Grocery shopping and recipe preparations may be well underway ahead of Thanksgiving, but several health agencies have banded together to deliver one clear rule before the holiday: Don’t wash the turkey before cooking it.
“You can’t wash off bacteria with water, and rinsing out the turkey risks splashing its juices all over the sink,” Amy Keating, R.D., a Consumer Reporters nutritionist, said in a food safety memo last week.
Experts instead recommend opening the plastic wrap and draining any liquid into the sink before throwing the packaging out. They then suggest patting the turkey dry with paper towels, and washing your hands and utensils thoroughly with hot water and soap when done.
According to the USDA’s Food Safety and Inspection Service, washing raw poultry — and even beef, pork, lamb or veal — before cooking is not recommended because bacteria in the raw meat and juices can be spread to other foods, utensils and surfaces.
Some of the bacteria are so tightly attached to the meat that they cannot be removed with washing. There’s also the risk of failing to clean all surfaces of the kitchen where the bacteria has spread, leaving open the possibility for cross-contamination.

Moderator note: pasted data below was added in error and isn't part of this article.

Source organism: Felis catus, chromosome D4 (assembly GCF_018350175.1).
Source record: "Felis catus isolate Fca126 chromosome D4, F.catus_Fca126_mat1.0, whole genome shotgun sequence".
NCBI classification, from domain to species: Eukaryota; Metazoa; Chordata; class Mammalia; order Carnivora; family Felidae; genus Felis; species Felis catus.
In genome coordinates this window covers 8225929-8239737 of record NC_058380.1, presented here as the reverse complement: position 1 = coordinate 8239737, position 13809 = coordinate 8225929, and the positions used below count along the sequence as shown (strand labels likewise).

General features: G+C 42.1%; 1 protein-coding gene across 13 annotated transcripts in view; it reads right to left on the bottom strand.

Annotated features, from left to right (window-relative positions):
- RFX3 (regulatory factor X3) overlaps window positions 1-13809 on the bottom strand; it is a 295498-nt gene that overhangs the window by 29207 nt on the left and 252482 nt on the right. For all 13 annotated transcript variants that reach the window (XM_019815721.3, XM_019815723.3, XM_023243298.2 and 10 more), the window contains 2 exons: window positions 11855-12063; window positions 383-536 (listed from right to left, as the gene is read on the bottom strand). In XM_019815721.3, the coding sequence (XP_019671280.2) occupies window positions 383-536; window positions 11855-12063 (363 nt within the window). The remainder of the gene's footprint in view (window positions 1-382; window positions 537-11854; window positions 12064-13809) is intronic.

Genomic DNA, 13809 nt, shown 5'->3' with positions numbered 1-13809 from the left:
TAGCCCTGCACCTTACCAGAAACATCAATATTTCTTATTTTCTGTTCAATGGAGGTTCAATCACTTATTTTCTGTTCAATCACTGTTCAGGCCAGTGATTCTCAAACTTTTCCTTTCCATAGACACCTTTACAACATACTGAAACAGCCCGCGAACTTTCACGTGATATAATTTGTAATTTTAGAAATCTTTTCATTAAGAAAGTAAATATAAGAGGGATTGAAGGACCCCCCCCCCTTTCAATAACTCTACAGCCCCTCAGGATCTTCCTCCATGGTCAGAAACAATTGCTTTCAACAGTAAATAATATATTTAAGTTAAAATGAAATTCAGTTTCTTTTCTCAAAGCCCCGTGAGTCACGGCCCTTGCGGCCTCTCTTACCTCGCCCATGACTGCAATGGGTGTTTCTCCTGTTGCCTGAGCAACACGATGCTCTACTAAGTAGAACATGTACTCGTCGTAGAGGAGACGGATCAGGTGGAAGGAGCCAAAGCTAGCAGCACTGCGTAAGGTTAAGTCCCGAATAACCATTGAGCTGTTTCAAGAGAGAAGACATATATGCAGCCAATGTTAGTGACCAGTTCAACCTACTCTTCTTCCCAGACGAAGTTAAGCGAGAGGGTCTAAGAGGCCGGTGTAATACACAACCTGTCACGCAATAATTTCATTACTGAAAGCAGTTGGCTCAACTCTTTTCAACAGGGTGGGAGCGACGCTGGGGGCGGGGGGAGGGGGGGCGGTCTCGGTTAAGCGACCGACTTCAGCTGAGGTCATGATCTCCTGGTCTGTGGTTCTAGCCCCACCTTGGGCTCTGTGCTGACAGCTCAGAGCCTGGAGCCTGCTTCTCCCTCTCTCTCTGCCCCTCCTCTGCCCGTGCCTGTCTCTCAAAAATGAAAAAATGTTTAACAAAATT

A recent study conducted by the USDA found that 60 percent of sinks were contaminated after handling raw turkey in the sink, meaning that if you choose to prepare it in the sink, it is necessary to fully clean and sanitize the area before proceeding with other food prep work.
The food safety advice, which also includes tips on how to safely thaw a turkey and recommendations that stuffing be baked outside the bird, is sure to divide the internet just as the Centers for Disease Control and Prevention (CDC) did back in May when it tweeted for people to stop washing chicken.
“If your mother did and your grandmother did it, and suddenly (the government) says not to wash your turkey, you may take some time to adjust,” Drusilla Banks, a University of Illinois Extension food sanitation instructor, told The Associated Press.
USDA food safety experts will also be on-hand to answer any other questions from first-time chefs and seasoned pros through its USDA Meat and Poultry Hotline at 1-888-674-6854, which will be taking calls from 8 a.m. to 2 p.m. ET on Thanksgiving Day.